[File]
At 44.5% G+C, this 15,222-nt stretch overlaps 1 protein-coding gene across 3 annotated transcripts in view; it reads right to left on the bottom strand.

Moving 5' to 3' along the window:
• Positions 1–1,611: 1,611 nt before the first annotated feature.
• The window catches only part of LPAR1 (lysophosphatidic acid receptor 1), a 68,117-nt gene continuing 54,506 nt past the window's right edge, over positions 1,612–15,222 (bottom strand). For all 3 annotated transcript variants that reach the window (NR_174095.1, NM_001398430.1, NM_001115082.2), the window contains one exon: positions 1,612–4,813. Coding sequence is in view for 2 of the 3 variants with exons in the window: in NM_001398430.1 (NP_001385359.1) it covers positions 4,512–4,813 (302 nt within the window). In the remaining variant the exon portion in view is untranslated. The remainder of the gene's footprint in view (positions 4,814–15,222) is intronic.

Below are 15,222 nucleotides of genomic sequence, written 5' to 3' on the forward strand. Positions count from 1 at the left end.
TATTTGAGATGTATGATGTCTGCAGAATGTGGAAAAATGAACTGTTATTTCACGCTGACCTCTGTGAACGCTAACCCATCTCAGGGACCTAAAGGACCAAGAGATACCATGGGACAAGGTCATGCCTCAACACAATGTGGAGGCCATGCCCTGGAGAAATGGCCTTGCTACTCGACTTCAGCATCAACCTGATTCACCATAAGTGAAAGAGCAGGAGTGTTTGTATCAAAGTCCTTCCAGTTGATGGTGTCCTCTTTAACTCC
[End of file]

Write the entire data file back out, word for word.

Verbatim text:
At 44.5% G+C, this 15,222-nt stretch overlaps 1 protein-coding gene across 3 annotated transcripts in view; it reads right to left on the bottom strand.

Moving 5' to 3' along the window:
• Positions 1–1,611: 1,611 nt before the first annotated feature.
• The window catches only part of LPAR1 (lysophosphatidic acid receptor 1), a 68,117-nt gene continuing 54,506 nt past the window's right edge, over positions 1,612–15,222 (bottom strand). For all 3 annotated transcript variants that reach the window (NR_174095.1, NM_001398430.1, NM_001115082.2), the window contains one exon: positions 1,612–4,813. Coding sequence is in view for 2 of the 3 variants with exons in the window: in NM_001398430.1 (NP_001385359.1) it covers positions 4,512–4,813 (302 nt within the window). In the remaining variant the exon portion in view is untranslated. The remainder of the gene's footprint in view (positions 4,814–15,222) is intronic.

Below are 15,222 nucleotides of genomic sequence, written 5' to 3' on the forward strand. Positions count from 1 at the left end.
TATTTGAGATGTATGATGTCTGCAGAATGTGGAAAAATGAACTGTTATTTCACGCTGACCTCTGTGAACGCTAACCCATCTCAGGGACCTAAAGGACCAAGAGATACCATGGGACAAGGTCATGCCTCAACACAATGTGGAGGCCATGCCCTGGAGAAATGGCCTTGCTACTCGACTTCAGCATCAACCTGATTCACCATAAGTGAAAGAGCAGGAGTGTTTGTATCAAAGTCCTTCCAGTTGATGGTGTCCTCTTTAACTCC